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For example, see the following reference:

Denison was interested, went over to him, and watched the swift, skilful manner in which the thin brown fingers worked.

"Where are you going to fish?" he inquired.

The broad, flat face lit up. "Outside in the dam deep water--sixty, eighty fa'am."

Can I also use "he asked" here? Where are the places I cannot use ask instead of inquire?

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It may also help to be aware that, depending on your location, inquire may be less appropriate than enquire for your example. In Australia, an inquiry is more of a formal investigation than an enquiry, which is simply asking a question. I believe there is no difference between the two in American English, but I'm not sure about British English. – Amos M. Carpenter Apr 27 '12 at 5:52
up vote 11 down vote accepted

You can ask that someone perform an action.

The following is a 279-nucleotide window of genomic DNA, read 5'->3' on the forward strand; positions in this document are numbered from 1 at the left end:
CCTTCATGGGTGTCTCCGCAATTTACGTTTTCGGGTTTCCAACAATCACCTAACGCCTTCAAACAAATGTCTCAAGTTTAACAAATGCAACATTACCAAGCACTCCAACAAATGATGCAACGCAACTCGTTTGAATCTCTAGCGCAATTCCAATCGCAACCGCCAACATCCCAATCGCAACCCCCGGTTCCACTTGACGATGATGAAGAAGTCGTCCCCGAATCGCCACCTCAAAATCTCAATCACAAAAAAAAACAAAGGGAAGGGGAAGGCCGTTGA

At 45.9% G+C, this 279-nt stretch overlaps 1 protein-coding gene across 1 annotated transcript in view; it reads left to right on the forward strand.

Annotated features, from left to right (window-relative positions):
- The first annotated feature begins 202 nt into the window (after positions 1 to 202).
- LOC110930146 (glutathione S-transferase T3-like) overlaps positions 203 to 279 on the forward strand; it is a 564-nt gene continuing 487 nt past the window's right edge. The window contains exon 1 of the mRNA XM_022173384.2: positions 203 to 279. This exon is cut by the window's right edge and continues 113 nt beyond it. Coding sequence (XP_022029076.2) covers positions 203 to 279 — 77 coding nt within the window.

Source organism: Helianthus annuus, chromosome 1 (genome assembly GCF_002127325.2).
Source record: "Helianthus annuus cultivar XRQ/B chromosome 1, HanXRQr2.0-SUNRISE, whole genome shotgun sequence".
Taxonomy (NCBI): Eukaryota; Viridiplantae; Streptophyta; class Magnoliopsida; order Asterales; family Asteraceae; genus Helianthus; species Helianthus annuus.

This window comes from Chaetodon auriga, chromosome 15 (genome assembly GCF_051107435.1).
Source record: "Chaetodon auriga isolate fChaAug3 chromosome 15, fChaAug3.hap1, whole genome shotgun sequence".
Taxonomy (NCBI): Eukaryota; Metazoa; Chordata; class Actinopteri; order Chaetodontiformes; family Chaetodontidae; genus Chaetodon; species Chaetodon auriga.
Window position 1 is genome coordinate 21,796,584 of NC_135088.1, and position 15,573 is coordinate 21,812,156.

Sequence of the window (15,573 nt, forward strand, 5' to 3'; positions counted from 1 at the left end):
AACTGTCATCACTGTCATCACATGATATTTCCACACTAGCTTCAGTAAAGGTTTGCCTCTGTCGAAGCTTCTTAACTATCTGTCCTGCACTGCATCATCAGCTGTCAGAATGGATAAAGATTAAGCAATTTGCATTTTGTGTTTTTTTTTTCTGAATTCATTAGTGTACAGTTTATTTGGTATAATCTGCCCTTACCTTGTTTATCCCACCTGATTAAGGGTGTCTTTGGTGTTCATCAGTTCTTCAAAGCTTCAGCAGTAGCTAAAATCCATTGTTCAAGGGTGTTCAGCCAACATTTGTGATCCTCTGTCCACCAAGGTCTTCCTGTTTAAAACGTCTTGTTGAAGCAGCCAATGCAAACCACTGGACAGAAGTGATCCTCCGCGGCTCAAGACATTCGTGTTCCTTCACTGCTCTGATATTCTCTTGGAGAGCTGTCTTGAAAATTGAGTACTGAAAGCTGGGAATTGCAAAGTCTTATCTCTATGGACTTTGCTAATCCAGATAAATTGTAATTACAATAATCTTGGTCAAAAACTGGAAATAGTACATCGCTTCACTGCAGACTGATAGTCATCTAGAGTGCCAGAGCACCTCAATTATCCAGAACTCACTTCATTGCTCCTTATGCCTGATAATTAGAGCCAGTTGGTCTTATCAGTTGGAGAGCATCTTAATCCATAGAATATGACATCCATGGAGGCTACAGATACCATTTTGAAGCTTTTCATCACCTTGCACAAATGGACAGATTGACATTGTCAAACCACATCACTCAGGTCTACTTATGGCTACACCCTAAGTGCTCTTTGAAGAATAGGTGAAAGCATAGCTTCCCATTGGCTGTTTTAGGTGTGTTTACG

When you inquire you only request information.
You can ask for permission, a favour, or forgiveness, but not inquire for them.
They're not interchangeable, ask is broader.

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In the most basic form, ask can be applied to any question and the response may be completely ignored if not required. Inquire, on the other hand, implies an eagerness on the part of the former to receive a response.

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In American and Australian English, they are interchangeable, but an inquiry would be a more formal investigation.

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See my comment to the question; in Australian English, "enquire" would be interchangeable with "ask" only in some circumstances (see @donothingsuccessfully's answer), "inquire" would be even less interchangeable if you will. – Amos M. Carpenter Apr 27 '12 at 12:21

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